Mt.Gox to Airdrop NFTs to Victims of 2014 Hack
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28 March

The notorious Mt.Gox cryptocurrency exchange will airdrop non-fungible tokens (NFTs) between its former customers that were affected by the hack back in 2014. In an interview with Forkast, Mark Karpeles, the former CEO of Mt.Gox, said that he is launching a new project called Mt.Gox NFT, which will grant the exchange's customers a lifetime of free access to the new website.

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The FAQ of the website's initiative says that ownership of the NFT is not only proof of someone "being an early Bitcoin adopter," but also "proof of having lived and survived one of the most covered Bitcoin-related disasters." The FAQ continues:

"Owning a MtGox NFT proves you are OG. You were there in the early days of Bitcoin, and now you can prove it on the blockchain."

The website also says the airdrop of NFTs sets the foundation for DAO governance with privileged access for Mt.Gox users. In order to get an NFT, users will need to go through an identity verification process where they should provide a screenshot of the account lookup tool showing their account name and balance, PDF of their original Mt.Gox account creation email or related emails, and PDF of communications with Mt.Gox among other documents.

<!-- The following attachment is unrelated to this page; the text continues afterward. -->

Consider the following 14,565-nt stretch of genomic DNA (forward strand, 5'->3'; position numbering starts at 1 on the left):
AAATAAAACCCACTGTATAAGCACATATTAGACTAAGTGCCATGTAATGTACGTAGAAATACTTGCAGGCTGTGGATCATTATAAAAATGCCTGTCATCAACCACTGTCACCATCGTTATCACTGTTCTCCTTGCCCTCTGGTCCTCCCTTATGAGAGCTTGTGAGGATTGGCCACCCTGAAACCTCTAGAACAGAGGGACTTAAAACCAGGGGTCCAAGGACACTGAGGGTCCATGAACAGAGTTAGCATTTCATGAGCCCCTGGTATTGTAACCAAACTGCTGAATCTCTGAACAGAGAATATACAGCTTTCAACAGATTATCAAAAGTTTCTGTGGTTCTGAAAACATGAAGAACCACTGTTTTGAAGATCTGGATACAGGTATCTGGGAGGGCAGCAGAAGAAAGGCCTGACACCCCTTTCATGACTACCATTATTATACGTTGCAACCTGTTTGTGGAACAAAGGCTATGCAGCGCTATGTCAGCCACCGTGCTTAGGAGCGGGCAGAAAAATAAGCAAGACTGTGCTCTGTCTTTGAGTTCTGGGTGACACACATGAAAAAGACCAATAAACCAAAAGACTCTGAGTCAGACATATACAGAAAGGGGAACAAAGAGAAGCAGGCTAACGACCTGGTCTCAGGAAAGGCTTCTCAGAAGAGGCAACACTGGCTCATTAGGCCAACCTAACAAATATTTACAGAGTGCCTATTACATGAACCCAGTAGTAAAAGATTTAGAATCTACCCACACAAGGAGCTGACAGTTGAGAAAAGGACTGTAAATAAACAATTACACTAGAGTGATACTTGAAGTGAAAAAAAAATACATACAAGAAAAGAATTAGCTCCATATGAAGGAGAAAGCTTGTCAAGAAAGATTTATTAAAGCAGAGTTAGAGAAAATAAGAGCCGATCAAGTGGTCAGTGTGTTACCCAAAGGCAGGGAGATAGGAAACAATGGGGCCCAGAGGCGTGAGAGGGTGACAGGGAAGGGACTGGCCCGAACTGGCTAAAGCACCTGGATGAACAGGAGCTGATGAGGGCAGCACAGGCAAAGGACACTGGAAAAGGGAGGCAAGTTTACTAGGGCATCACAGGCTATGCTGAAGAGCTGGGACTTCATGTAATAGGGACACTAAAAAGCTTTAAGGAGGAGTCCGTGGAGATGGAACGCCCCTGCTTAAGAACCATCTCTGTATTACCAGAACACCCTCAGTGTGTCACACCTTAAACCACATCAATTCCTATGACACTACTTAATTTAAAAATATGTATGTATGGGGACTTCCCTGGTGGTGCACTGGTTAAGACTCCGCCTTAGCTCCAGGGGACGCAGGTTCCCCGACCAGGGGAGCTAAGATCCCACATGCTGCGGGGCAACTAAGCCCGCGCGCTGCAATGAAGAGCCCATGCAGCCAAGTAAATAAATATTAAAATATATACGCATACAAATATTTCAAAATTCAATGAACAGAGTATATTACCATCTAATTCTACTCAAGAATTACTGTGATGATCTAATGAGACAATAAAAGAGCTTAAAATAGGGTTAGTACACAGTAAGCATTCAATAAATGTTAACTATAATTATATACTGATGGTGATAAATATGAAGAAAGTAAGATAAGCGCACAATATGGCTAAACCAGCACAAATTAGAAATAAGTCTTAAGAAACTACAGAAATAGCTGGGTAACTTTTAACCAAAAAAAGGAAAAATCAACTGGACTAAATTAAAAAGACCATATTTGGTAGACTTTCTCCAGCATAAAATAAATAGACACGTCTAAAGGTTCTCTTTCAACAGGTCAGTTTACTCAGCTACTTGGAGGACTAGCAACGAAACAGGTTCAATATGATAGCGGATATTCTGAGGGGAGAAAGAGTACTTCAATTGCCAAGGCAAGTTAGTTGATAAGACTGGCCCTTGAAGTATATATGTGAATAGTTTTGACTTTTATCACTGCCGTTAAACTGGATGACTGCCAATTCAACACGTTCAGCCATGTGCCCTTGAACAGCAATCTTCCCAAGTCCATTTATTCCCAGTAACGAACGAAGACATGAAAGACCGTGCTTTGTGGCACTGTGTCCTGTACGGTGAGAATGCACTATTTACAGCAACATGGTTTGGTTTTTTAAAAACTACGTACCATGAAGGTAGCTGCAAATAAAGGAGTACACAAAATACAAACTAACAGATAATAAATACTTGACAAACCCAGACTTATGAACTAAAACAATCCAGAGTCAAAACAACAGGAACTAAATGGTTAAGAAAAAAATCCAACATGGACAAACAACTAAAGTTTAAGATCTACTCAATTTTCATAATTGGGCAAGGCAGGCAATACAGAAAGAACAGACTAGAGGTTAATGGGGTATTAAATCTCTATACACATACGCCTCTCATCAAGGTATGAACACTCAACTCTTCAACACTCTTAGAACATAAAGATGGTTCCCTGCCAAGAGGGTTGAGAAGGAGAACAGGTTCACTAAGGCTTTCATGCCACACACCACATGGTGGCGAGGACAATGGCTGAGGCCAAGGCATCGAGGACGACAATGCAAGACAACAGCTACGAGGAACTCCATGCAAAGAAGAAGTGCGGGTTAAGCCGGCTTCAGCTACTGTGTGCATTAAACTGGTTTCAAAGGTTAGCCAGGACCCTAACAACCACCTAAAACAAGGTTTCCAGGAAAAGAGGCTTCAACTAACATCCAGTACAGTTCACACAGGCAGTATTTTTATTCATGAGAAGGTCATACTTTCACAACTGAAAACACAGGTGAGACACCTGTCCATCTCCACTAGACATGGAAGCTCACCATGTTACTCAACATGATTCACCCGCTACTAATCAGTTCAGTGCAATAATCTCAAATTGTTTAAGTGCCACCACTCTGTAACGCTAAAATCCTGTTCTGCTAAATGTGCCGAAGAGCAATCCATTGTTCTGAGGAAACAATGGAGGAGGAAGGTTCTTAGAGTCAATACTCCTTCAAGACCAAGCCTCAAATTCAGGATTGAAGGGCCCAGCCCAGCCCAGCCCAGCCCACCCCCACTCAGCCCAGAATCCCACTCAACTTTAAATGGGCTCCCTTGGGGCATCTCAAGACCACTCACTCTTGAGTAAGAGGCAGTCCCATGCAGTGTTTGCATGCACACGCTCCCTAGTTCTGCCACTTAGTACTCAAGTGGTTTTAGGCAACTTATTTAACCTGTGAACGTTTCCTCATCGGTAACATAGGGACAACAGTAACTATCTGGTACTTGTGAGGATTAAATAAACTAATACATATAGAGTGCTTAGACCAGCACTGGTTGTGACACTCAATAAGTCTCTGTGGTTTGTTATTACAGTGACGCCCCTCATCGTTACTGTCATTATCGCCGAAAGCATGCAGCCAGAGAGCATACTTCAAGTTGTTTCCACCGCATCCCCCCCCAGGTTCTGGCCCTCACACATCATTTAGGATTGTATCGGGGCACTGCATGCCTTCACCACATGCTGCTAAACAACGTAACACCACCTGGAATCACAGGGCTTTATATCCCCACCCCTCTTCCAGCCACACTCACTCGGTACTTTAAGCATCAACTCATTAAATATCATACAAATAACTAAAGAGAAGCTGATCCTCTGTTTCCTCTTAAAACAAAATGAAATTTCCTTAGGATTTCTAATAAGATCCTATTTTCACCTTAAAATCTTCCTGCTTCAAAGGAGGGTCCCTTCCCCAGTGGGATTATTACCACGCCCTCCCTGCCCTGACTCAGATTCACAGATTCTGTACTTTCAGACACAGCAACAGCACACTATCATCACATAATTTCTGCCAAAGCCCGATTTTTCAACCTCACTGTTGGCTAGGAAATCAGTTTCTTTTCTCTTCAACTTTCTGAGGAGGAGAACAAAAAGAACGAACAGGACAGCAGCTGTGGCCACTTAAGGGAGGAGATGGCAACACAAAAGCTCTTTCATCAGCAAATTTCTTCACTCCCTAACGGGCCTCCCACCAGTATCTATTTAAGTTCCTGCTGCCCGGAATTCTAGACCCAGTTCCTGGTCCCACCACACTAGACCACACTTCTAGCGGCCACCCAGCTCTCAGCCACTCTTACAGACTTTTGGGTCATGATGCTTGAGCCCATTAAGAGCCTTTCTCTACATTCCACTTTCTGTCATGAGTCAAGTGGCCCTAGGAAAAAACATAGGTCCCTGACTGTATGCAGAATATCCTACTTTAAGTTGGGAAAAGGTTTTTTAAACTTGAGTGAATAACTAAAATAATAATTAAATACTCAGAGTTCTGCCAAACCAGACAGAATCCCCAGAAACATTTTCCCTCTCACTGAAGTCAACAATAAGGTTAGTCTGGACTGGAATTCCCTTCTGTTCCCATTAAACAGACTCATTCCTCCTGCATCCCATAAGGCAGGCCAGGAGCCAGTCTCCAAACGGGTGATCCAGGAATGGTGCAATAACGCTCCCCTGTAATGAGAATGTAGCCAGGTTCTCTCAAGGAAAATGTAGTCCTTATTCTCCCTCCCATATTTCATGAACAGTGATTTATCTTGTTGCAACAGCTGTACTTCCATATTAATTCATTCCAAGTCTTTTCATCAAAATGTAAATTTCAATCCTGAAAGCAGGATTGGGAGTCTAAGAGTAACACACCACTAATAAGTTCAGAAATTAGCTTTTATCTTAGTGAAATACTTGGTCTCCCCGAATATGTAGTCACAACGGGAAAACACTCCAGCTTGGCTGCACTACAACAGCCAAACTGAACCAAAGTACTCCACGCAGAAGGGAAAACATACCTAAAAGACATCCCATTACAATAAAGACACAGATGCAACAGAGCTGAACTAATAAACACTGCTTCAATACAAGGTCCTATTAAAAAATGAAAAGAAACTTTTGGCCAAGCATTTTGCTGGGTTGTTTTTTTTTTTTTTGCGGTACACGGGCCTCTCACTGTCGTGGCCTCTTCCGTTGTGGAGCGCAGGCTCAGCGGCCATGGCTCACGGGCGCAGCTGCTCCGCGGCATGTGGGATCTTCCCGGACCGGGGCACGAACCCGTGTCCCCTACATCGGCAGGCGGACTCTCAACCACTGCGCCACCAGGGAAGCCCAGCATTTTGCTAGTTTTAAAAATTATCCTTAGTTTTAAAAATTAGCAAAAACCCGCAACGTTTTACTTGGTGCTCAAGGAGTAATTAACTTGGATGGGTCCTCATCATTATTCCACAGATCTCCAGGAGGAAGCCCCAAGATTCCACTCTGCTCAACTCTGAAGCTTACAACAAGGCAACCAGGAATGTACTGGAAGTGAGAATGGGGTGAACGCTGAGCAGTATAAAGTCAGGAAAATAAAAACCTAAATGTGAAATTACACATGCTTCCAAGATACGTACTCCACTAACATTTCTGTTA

Mt.Gox Trustee Approves Bitcoin Refund Plan

Mt.Gox was one of the world’s largest crypto exchanges, and accounted for 70% of Bitcoin transactions at its peak. Between 2011 and 2014, the platform was repeatedly hacked and experienced technical difficulties. In early 2014, problems with the withdrawal of user funds began, as a result, Mt.Gox froze trading and went out of business.

Mt.Gox was subject to a hacker attack, during which 850,000 Bitcoins valued at over $450 million at the exchange rate at the time ($50.8 billion at the moment) were stolen. The exchange was unable to recover the stolen funds, so it filed for bankruptcy in April 2014. The process is still ongoing.

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